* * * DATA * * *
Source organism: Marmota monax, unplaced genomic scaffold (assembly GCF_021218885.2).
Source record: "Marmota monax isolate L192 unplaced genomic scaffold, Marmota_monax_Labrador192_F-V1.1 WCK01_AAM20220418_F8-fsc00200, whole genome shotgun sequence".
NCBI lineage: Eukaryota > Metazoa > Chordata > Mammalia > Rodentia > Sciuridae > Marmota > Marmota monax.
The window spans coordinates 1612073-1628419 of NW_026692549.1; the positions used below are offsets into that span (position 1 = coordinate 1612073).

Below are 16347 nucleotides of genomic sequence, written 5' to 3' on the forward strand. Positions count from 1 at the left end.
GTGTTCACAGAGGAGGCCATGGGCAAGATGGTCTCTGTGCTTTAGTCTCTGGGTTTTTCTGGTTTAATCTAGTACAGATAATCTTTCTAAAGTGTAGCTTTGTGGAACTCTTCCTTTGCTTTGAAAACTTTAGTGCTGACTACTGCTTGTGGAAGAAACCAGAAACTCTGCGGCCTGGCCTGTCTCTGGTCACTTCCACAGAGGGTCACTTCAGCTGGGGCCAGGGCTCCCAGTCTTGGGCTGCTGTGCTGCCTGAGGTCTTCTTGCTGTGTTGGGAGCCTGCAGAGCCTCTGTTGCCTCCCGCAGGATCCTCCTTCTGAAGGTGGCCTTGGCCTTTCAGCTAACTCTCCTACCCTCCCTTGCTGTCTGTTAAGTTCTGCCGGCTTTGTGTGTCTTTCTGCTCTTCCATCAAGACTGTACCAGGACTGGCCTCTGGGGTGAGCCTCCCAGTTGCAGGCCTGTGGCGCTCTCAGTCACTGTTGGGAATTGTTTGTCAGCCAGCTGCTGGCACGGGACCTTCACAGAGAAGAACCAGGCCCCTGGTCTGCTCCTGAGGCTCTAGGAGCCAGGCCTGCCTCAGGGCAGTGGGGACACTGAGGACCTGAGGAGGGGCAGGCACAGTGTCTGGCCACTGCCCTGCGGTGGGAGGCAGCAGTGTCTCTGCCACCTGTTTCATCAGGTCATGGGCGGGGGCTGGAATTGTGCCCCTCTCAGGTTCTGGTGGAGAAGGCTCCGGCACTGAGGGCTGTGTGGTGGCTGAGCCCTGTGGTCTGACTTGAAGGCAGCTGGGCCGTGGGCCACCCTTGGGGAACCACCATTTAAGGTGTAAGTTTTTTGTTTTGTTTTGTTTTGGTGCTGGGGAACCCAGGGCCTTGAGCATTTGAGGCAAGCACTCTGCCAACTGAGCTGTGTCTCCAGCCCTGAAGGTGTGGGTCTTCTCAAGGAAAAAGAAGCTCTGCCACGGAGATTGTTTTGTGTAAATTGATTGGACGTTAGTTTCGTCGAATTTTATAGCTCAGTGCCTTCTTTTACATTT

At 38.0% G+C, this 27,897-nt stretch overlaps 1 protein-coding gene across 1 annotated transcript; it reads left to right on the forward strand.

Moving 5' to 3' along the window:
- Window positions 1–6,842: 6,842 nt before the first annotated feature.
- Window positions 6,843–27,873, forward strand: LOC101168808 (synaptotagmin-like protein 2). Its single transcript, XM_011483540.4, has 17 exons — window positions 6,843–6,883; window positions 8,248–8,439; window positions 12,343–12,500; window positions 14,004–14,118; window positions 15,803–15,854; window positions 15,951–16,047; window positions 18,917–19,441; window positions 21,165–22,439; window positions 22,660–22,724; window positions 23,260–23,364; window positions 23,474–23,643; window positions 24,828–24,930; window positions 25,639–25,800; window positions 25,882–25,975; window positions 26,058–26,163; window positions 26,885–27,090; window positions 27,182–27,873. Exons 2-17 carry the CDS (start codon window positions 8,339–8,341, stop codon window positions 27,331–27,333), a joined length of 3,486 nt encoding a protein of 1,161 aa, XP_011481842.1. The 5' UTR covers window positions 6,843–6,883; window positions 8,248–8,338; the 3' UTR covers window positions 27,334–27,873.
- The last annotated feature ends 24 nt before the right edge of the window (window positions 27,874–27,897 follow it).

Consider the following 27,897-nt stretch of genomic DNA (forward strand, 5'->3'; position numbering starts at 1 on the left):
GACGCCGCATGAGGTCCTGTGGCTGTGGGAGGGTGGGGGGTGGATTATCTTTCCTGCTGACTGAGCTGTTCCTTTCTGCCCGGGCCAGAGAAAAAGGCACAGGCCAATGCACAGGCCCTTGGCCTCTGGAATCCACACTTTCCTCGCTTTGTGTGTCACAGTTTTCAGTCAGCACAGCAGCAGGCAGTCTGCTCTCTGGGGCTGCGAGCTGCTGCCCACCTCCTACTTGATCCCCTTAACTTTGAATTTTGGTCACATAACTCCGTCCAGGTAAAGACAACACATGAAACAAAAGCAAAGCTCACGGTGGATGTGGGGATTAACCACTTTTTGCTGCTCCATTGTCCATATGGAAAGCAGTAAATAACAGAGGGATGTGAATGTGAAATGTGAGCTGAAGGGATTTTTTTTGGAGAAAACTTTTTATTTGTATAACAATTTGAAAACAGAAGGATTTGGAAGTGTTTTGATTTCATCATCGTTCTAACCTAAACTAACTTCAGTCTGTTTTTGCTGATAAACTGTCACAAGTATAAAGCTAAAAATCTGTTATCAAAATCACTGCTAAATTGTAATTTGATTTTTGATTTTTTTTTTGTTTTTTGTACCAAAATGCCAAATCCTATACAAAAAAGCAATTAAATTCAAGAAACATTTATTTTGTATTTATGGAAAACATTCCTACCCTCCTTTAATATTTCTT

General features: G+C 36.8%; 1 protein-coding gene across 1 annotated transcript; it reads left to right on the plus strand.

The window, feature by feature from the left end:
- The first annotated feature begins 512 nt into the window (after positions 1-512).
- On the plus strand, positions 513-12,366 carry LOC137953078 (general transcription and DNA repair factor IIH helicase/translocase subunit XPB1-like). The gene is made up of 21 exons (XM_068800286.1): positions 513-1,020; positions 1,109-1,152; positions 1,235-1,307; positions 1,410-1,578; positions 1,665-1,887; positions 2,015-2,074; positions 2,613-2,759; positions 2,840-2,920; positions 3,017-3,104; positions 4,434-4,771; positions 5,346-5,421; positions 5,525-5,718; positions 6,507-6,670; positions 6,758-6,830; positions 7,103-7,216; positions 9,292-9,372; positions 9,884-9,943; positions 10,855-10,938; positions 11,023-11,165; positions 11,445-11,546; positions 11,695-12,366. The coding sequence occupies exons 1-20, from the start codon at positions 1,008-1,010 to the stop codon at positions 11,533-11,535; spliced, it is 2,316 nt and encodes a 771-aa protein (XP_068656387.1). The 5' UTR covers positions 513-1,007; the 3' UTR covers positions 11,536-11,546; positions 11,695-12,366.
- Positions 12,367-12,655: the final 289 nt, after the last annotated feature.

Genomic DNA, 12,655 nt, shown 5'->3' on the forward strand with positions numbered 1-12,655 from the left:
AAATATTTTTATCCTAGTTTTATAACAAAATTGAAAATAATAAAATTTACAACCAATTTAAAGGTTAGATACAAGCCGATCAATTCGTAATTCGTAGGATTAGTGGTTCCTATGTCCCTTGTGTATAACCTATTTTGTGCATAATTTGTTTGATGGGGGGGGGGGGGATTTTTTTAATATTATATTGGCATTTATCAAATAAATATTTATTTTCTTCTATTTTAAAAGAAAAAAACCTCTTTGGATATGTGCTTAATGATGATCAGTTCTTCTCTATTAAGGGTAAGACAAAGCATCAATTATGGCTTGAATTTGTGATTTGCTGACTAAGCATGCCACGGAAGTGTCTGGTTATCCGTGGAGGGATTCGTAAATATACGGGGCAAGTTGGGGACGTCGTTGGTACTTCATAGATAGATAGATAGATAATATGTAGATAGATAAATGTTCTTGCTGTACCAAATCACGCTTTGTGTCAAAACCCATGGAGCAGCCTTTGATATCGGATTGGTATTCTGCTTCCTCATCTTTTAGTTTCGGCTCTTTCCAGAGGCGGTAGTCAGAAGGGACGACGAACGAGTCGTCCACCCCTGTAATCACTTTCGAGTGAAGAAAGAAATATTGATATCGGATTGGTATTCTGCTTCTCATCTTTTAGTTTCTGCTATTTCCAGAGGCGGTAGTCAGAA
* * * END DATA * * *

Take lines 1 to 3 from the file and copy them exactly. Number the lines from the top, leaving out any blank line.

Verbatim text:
Source organism: Marmota monax, unplaced genomic scaffold (assembly GCF_021218885.2).
Source record: "Marmota monax isolate L192 unplaced genomic scaffold, Marmota_monax_Labrador192_F-V1.1 WCK01_AAM20220418_F8-fsc00200, whole genome shotgun sequence".
NCBI lineage: Eukaryota > Metazoa > Chordata > Mammalia > Rodentia > Sciuridae > Marmota > Marmota monax.